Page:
At a time when we are more connected than ever, being “cyber smart” is of the utmost importance. This year has already seen more than a fair share of breaches, including the SolarWinds and Kaseya breaches as well as a high-profile cyberattack on the Colonial Pipeline and other critical infrastructure. Furthermore, as has been underlined by these recent breaches, cyberattacks are becoming more sophisticated.
Being cyber smart is one of the best ways to protect yourself and others from cybercriminals. Learn these terms and increase your cyber smart IQ.
A program that monitors a computer or information system to detect or identify major types of malicious code and to prevent or contain malware incidents.
The process of verifying the identity or other attributes of a computer user or device. Are you who you say you are?
A process of determining whether you can have and have been granted access to specified or privileged types of information or systems.
A computing service where an organization gives limited access to their computing resources to other organizations and individuals. Resources are often used for storage but may be used for compute power or networking infrastructure. Often referred to as “someone else’s computer” since whenever cloud computing is used, you are using a computer owned by a different organization.
A large-scale attempt to gain unauthorized access to systems, services, resources, or information. An attempt to compromise a system’s availability and integrity.
A person who engages in criminal activity by means of computers or the internet. Also referred to as a hacker or bad actor.
Practice of protecting information and communications systems from damage, unauthorized use or modification, and exploitation. Through strategy, policies, processes, and awareness, cybersecurity aims to prevent cybercriminals from accessing, changing, or destroying sensitive information; extorting money from users and organizations; and disrupting normal business processes.
Data that is both appropriately secured and available to authorized users when needed. Ensuring the availability of information is a key principle of security.
Data that is complete, intact, and trusted and has not been modified or destroyed in an unauthorized or accidental manner. Ensuring the integrity of information is a key principle of security.
The name of a website. It is what comes after “@” in an email address, or after “www.” in a web address. Examples include @gmail.com, cu.edu, google.com, youtube.com, and wikipedia.org. See URL for more information.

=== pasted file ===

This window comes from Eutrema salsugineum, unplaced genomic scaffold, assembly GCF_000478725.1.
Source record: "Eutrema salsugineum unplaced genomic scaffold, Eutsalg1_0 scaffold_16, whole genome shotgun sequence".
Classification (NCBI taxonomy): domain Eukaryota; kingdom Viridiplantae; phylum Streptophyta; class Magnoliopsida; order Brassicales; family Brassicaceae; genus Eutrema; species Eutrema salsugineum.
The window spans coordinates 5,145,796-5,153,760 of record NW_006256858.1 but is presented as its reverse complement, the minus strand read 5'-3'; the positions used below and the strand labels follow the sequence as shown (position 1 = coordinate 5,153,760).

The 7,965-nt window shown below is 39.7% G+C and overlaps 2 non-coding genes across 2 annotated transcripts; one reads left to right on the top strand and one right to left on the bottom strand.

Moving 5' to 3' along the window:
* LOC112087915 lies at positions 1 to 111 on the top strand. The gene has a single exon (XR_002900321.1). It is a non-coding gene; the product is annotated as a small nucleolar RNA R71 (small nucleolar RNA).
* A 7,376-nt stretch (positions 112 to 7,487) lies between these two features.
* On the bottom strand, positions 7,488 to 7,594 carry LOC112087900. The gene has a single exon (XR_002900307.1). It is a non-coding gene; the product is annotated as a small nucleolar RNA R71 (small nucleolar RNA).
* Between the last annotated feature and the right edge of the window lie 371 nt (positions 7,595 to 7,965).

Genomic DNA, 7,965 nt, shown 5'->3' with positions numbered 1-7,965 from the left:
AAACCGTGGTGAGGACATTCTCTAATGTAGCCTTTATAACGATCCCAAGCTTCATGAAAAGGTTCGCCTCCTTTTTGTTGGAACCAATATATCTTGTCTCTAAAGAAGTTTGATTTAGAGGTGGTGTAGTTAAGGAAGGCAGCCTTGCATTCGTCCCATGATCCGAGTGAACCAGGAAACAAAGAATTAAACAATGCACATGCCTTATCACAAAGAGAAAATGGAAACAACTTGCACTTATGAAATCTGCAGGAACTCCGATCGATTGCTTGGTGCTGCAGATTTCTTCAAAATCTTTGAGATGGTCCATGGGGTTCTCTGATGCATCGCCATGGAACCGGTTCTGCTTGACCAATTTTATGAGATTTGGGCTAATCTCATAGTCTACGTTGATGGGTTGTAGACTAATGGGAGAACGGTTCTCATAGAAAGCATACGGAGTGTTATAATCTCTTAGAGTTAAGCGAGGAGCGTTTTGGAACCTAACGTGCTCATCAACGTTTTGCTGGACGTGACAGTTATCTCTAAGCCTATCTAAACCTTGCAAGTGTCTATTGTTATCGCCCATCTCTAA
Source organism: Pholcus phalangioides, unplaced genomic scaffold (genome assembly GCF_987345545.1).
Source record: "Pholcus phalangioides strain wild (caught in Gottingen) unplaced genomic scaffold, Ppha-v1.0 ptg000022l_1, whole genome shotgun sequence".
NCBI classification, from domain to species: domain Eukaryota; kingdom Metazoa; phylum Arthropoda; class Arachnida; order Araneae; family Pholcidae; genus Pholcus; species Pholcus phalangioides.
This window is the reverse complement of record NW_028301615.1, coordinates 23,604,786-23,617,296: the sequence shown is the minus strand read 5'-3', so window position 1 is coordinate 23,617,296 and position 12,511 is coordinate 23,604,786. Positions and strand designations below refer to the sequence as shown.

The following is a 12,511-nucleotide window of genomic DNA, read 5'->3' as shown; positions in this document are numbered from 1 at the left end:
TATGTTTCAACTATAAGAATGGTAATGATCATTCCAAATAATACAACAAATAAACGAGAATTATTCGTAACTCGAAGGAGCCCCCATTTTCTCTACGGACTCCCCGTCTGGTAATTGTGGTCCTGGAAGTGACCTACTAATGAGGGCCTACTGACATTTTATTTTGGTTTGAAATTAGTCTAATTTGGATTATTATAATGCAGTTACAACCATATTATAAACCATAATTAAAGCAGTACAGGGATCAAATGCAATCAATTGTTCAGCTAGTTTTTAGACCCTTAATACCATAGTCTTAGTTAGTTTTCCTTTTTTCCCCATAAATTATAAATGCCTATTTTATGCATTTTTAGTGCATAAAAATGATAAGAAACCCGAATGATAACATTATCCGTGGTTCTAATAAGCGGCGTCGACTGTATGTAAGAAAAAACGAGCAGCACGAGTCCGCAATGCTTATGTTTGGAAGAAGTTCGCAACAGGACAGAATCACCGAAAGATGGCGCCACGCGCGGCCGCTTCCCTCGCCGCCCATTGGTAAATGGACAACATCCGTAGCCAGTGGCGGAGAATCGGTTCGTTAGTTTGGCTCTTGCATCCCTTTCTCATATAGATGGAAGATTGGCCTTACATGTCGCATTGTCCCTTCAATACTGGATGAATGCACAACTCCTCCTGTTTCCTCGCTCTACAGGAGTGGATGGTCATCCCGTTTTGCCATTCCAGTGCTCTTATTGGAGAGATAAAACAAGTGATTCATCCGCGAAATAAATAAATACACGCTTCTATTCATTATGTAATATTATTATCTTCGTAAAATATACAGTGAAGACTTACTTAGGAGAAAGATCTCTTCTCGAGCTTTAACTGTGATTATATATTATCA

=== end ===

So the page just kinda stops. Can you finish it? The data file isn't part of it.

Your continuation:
The process of converting data into a form that can be only accessed by authorized people or devices. Typically, access is granted through passwords or decryption keys. Examples include emailing sensitive information or website transmissions that includes financial numbers.
A defensive, computer security system that restricts internet traffic going in, out and within a network. The goal is to keep the cybercriminals out.
Information Security Risk
The potential for an adverse impact that stems from the loss of confidentiality, integrity, or availability of information. Security risks are one type of business risk.
Internet Protocol (IP) Address
An internet version of a home address for your computer, which is identified when it communicates over a network. It is a unique number that identifies a device on the internet or a local network. It communicates the address of the computer in a way that is easier for computers to use but is hard for humans to remember. (The domain name functions as a link to the IP address.)
The threat that an employee or contractor using authorized access to compromise the confidentiality, integrity, or availability of sensitive information
Internet of Things (IoT)
A system of internet-connected objects that can collect and transfer data over a wireless network. Examples of IoT include thermostats, cars, lights, and refrigerators.
Learn more: Smart Home Devices Need Smart Security.
Program code intended to perform an unauthorized function or process that will have adverse impact on the confidentiality, integrity, or availability of an information system. Often found in email that contains fake and malicious links.